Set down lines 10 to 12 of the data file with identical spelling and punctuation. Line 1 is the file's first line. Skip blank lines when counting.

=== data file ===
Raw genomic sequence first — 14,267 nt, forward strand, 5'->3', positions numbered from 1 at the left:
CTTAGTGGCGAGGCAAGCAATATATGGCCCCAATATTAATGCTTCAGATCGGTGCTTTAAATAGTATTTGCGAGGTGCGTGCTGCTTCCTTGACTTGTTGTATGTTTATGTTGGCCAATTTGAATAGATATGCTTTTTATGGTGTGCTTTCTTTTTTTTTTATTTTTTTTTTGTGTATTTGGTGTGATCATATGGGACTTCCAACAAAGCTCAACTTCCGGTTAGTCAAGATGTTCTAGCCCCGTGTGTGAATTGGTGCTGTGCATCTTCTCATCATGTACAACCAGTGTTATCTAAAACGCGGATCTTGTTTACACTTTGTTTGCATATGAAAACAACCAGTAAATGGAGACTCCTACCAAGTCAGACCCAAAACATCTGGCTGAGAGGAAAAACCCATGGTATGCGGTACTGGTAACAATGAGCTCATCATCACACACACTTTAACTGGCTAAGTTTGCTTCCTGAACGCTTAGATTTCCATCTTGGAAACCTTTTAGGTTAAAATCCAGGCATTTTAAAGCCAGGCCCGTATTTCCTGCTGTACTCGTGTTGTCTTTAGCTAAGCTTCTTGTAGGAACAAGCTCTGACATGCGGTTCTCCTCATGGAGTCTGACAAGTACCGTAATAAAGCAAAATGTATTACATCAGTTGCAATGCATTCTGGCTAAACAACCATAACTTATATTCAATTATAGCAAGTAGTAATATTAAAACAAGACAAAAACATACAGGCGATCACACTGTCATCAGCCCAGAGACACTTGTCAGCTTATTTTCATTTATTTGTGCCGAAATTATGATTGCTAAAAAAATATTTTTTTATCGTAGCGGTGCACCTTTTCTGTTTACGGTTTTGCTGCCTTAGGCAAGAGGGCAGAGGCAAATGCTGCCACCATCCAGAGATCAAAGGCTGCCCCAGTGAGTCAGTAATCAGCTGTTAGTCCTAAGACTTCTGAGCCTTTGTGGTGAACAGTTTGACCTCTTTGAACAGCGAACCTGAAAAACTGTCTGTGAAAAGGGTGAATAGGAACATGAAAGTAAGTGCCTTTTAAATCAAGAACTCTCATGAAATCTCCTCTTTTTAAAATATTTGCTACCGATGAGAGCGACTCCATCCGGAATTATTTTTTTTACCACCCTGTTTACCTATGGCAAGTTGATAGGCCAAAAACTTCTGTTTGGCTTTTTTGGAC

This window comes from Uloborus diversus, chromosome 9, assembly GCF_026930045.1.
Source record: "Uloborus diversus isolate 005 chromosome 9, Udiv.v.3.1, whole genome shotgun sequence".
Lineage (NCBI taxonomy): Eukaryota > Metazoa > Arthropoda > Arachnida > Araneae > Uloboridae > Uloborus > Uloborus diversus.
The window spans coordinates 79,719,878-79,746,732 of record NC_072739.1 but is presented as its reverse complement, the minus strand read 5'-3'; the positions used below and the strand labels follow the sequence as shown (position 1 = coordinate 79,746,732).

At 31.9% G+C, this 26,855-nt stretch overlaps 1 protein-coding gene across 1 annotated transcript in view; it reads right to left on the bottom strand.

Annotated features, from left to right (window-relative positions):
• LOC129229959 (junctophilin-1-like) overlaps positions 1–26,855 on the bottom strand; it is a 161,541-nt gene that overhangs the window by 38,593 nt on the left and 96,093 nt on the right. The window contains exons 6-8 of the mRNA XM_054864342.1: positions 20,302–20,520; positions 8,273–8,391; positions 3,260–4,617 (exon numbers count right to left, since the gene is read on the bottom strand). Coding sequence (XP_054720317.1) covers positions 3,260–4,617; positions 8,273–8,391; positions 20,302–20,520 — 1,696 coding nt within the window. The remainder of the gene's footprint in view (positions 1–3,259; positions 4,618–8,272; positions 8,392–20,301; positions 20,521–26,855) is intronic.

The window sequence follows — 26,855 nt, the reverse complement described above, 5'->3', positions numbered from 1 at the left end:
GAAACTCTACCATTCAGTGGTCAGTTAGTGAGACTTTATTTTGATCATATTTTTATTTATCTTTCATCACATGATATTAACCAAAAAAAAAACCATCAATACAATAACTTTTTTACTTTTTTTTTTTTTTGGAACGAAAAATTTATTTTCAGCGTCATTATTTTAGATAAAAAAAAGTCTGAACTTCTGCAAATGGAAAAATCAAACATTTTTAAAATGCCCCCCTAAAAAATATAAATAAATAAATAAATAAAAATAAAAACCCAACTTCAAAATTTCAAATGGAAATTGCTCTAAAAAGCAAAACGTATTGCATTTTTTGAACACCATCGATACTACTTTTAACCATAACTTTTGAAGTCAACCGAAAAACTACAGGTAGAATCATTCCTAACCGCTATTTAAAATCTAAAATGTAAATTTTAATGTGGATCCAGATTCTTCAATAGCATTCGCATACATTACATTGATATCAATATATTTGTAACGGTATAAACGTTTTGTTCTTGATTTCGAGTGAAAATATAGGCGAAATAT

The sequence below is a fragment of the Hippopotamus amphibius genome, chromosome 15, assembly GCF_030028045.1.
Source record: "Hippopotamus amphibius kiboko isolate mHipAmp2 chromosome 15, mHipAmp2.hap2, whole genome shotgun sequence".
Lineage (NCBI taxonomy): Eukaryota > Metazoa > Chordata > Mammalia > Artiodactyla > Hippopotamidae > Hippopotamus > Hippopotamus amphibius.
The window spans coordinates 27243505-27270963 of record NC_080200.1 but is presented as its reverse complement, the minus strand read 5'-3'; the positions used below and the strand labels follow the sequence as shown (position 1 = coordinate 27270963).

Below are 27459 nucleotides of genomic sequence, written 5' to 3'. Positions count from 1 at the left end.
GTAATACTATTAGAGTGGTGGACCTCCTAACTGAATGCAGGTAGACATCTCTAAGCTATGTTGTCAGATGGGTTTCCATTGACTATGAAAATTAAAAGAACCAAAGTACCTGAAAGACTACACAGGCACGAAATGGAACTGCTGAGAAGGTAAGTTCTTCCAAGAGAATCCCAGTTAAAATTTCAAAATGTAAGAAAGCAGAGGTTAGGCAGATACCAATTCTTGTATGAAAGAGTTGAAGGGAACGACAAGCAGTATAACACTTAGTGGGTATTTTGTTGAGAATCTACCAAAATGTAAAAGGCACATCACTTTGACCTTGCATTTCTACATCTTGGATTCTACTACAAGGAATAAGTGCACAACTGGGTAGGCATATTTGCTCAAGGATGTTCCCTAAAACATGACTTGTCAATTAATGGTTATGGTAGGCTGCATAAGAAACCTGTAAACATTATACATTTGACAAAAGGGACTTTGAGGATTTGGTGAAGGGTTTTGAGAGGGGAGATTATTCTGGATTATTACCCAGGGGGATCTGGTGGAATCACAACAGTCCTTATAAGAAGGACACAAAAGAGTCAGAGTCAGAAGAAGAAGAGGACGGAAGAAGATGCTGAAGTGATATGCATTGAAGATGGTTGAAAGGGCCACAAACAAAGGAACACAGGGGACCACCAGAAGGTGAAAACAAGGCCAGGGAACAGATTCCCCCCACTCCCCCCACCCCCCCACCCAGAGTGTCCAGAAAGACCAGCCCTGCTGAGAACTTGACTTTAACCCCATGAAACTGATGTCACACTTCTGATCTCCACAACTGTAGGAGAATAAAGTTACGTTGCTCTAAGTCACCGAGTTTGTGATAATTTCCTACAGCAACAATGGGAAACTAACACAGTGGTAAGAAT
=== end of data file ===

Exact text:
The window sequence follows — 26,855 nt, the reverse complement described above, 5'->3', positions numbered from 1 at the left end:
GAAACTCTACCATTCAGTGGTCAGTTAGTGAGACTTTATTTTGATCATATTTTTATTTATCTTTCATCACATGATATTAACCAAAAAAAAAACCATCAATACAATAACTTTTTTACTTTTTTTTTTTTTTGGAACGAAAAATTTATTTTCAGCGTCATTATTTTAGATAAAAAAAAGTCTGAACTTCTGCAAATGGAAAAATCAAACATTTTTAAAATGCCCCCCTAAAAAATATAAATAAATAAATAAATAAAAATAAAAACCCAACTTCAAAATTTCAAATGGAAATTGCTCTAAAAAGCAAAACGTATTGCATTTTTTGAACACCATCGATACTACTTTTAACCATAACTTTTGAAGTCAACCGAAAAACTACAGGTAGAATCATTCCTAACCGCTATTTAAAATCTAAAATGTAAATTTTAATGTGGATCCAGATTCTTCAATAGCATTCGCATACATTACATTGATATCAATATATTTGTAACGGTATAAACGTTTTGTTCTTGATTTCGAGTGAAAATATAGGCGAAATAT

The sequence below is a fragment of the Hippopotamus amphibius genome, chromosome 15, assembly GCF_030028045.1.